Who will win the Iron Throne? Will there even be a kingdom worth conquering if the White Walkers make it past The Wall? When the dust settles and winter finally ends, will anyone still be alive to enjoy the spoils of war?
These questions have long been on the minds of Game of Thrones fans, but purely as end-game theorizing. However, with season six looming, the final act of HBO’s Emmy-winning fantasy epic might be within reach.
Word began circulating this week that showrunners David Benioff and D.B. Weiss are mulling two shortened final seasons of Thrones, though an HBO spokesperson stopped short of confirming the report: “Any conversations about the end of Game of Thrones and the number of episodes of future seasons is purely speculative.”
Even without an official ruling on the show’s future, multiple cast members tell The Hollywood Reporter that they can see the light at the end of the tunnel — assuming there’s any light at all, depending on how the story ends. John Bradley, who plays Night’s Watch steward Samwell Tarly, describes season six as a year of “redemption,” and one where “loose ends are tied up.”
“You get the sense that stories are coming to a conclusion,” he said.
Michael McElhatton, who plays the menacing Roose Bolton, backs that claim, and credits the looming end to the writers’ knack for ruthless storytelling.
“Definitely, yeah,” McElhatton said when asked if he feels Thrones is coming close to an end. “They can move so fast as writers. They can cut swathes of people, just killing people off. Suddenly, a person’s gone, and that journey’s over, and that journey’s over … with all these characters, [the writers] can move incredibly fast with the storytelling.”
Look no further than Arya Stark, played by Maisie Williams, for one of the most prolific killers on the show. Season six continues Arya’s path of darkness — quite literally, in fact, as she was blinded in the season five finale — and Williams says the path is leading toward a definitive, and potentially imminent, conclusion.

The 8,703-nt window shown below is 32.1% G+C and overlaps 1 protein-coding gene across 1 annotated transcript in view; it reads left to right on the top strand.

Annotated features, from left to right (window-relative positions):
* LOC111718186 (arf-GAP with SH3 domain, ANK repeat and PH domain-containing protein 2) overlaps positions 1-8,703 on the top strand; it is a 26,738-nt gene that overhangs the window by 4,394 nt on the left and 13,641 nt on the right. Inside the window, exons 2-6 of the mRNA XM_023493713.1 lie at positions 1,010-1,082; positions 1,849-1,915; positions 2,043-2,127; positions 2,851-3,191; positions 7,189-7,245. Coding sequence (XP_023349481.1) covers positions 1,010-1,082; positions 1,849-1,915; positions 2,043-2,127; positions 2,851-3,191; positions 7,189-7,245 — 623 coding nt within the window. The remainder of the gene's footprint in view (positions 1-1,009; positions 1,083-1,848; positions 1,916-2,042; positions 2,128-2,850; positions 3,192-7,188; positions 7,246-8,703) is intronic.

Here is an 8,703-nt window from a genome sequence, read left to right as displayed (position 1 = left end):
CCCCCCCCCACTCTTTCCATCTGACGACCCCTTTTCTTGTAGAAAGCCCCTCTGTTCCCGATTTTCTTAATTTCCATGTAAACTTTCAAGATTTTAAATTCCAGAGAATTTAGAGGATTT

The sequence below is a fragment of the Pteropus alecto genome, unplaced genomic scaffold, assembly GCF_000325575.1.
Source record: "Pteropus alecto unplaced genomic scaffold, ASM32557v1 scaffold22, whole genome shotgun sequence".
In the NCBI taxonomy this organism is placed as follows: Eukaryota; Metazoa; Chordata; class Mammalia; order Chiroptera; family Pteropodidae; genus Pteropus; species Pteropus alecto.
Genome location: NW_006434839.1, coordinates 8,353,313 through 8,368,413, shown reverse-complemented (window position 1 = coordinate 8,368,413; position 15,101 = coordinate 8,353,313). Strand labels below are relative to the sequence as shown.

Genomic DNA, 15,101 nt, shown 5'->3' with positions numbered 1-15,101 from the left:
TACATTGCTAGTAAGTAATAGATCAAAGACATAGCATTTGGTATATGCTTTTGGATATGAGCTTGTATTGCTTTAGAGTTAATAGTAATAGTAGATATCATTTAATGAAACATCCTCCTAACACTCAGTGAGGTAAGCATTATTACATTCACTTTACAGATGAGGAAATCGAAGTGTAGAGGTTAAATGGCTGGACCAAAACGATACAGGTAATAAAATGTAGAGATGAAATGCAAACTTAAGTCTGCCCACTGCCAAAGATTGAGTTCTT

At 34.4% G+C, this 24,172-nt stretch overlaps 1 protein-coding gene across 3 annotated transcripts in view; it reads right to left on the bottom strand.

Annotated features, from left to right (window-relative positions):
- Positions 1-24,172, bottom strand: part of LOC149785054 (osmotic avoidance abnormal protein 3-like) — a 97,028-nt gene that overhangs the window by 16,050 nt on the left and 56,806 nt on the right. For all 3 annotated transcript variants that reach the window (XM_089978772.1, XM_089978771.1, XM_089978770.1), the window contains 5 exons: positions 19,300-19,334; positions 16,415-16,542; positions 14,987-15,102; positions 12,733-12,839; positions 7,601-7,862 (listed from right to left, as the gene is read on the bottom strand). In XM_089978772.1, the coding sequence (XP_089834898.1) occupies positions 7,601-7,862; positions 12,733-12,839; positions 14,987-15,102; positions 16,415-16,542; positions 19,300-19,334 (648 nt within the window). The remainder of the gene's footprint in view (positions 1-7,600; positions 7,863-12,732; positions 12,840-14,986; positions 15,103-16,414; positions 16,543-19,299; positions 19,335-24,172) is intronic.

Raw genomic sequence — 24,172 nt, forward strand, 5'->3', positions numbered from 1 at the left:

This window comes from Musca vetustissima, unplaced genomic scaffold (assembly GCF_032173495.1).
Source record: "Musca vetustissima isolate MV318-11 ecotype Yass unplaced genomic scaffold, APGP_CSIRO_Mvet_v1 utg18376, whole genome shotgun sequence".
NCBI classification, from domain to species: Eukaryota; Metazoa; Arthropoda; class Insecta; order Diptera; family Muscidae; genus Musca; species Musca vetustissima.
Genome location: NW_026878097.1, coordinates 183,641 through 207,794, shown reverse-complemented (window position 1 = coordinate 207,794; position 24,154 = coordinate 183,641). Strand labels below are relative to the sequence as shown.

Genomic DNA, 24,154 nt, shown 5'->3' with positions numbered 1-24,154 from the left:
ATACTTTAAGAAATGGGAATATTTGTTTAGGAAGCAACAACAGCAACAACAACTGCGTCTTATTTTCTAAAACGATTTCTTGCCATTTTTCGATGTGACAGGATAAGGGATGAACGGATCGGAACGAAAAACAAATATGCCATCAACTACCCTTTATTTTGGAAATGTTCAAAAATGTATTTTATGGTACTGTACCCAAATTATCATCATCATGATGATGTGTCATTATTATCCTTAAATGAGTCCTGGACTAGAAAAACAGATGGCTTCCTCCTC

“We’re building up to a massive downhill sprint,” she said. “That’s what it feels like. We’re getting more riled up. At the end of this [season], people will obviously be waiting for the next season of the series, but it will feel like the end is in sight.”
Little is known about the story of season six, since it bypasses the publishing schedule of George R.R. Martin’s A Song of Ice and Fire source material. In January, Martin revealed the sixth book in the series, The Winds of Winter, would not be released until after the upcoming season of Thrones, casting the entire story in shadows for both readers and viewers alike.
But even without knowing story points, Thrones has been driving toward an end game since the very beginning, evidenced in the actions of and interactions between characters. Kristofer Hivju, who plays the towering Tormund Giantsbane, says the inevitable end of Thrones will extend naturally from how the story has been paced: piece by piece in one long, consecutive game.
“In many TV shows, season six is the season where you really start rebooting the same conflicts over and over again,” he said, adding that Thrones breaks from the mold. “This is a big journey for all the characters. It’s one big story. We don’t have to redefine the essence of the show. We’re just continuing.”
“Even great shows find it hard to sustain over time,” added Bradley. “One of my favorite shows is Breaking Bad, but I do feel like with that last season, there’s a new starting point. I think season four wrapped up really nicely, and season five [felt] almost contrived to get to another season. I don’t think that’s going to happen here. Everybody’s through-line is so complete and direct.”
For what it’s worth, not every Thrones cast member feels the show needs to end soon. When asked if he feels Thrones needs to reach the end of the road in the near future, Theon Greyjoy actor Alfie Allen answered, “No. I want it to carry on forever.” He’s certainly not alone.
Game of Thrones premieres its sixth season on April 24. Keep up with all of THR‘s coverage of the show here.